"Do the American people want to elect the world's biggest celebrity or do they want to elect an American hero?" asked Steve Schmidt, one of McCain's top aides, on a conference call.
They stayed personal later in the day when responding to Obama's suggestion at a Missouri town hall meeting that Republicans would use his unusual name and his race to paint him as a risky choice.
"This is a typically superfluous response from Barack Obama. Like most celebrities, he reacts to fair criticism with a mix of fussiness and hysteria," McCain spokesman Tucker Bounds said.
By later Wednesday, the Obama campaign responded within hours to the "Celeb" ad with one of its own, accusing McCain of taking the "low road" and "practicing the politics of the past." (
Responding to questions from reporters about McCain's ad, Obama said: "I do notice that he doesn't seem to have anything to say very positive about himself."
The strategy has very real potential dangers for Team McCain. Obama's unmistakable charisma and his campaign's deft brand of stagecraft have created an often lopsided contrast with McCain's sometimes painful-to-watch public events. As presidents as diverse as Ronald Reagan and John Kennedy showed, Americans do like a touch of celebrity in their commander in chief; though not too much.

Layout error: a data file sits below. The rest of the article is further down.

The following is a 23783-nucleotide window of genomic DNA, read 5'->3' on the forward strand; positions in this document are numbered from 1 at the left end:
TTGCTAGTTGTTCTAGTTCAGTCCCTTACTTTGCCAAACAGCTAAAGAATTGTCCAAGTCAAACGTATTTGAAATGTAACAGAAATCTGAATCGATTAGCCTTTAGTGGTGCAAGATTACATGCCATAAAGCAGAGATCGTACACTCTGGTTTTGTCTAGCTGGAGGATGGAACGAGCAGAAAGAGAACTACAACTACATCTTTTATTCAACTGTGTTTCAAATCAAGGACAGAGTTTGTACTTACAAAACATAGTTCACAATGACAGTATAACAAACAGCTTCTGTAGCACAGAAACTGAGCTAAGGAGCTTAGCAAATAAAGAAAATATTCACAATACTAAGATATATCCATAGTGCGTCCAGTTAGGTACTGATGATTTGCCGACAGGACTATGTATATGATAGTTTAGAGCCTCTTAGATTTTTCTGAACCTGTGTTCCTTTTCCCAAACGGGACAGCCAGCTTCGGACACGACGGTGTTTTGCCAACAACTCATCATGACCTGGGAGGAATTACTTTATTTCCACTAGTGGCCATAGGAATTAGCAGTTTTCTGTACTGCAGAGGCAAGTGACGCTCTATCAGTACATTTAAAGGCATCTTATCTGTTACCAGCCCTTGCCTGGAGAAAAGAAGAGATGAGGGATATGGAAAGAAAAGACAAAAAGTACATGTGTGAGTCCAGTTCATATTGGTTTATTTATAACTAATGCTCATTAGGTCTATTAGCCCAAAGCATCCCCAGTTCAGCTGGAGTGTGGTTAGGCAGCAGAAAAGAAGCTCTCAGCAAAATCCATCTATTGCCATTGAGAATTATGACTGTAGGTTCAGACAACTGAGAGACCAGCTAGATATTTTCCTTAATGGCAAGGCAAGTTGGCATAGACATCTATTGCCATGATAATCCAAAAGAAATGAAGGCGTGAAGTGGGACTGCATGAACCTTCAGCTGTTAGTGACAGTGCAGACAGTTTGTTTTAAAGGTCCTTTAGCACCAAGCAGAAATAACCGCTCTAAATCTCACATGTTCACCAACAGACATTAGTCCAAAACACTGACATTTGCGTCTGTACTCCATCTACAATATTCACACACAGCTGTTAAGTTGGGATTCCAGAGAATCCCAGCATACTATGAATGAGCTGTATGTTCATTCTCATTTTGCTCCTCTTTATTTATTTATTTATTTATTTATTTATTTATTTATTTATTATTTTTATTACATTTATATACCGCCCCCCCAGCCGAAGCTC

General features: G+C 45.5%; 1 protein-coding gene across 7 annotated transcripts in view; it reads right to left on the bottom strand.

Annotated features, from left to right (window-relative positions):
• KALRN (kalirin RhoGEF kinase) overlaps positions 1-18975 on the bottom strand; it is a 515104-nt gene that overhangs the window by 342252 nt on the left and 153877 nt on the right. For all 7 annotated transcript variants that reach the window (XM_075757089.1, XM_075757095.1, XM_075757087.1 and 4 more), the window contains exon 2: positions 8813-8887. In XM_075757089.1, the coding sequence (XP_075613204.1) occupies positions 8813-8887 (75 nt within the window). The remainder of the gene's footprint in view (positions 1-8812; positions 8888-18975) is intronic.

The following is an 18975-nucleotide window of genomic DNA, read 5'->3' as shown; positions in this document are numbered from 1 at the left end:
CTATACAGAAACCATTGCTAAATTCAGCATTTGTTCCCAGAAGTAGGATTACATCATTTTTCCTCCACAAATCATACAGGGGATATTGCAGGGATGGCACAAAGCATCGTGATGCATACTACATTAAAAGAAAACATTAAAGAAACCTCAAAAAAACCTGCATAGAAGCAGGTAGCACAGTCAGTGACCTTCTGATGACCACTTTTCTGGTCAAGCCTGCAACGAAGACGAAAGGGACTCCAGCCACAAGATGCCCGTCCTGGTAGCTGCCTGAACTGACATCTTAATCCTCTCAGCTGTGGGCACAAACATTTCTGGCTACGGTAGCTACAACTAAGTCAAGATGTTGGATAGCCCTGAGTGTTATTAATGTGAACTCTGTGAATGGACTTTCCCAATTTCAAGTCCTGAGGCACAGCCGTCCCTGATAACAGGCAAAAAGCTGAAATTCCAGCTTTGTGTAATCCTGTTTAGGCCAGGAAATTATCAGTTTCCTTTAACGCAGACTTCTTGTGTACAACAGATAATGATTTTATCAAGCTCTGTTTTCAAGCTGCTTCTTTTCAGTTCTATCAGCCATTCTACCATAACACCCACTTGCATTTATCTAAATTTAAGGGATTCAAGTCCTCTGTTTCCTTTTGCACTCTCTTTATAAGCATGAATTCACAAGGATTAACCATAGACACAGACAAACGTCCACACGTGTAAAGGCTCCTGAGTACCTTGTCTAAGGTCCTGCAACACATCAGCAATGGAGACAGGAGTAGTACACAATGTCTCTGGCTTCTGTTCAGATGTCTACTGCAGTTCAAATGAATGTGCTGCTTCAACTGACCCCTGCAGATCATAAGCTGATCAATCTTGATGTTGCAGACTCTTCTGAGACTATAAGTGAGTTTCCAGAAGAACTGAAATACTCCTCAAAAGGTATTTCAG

Obama's steely sense of self-confidence, even destiny, is also one of the traits his supporters like most and which could, as the fall campaign heats up, be one of the qualities that help him make the sale.
But the slippery slope for Obama is allowing a McCain campaign that is searching for a consistent theme with which to attack him to latch on to a way of making him seem alien to ordinary Americans. Douglas Schoen, a Democratic pollster, argued that Obama was not yet in a danger zone, but he needed to pay heed to the gathering storm.
"My sense is that all of those attacks individually are frankly not particularly potent, but taken together, they are creating a narrative about Obama that is not helpful," said Schoen, who worked on President Bill Clinton's 1996 reelection campaign. "It is a warning sign for Obama that he's got to get back on the trail and make the case that there is a real contrast."
By Carrie Budoff Brown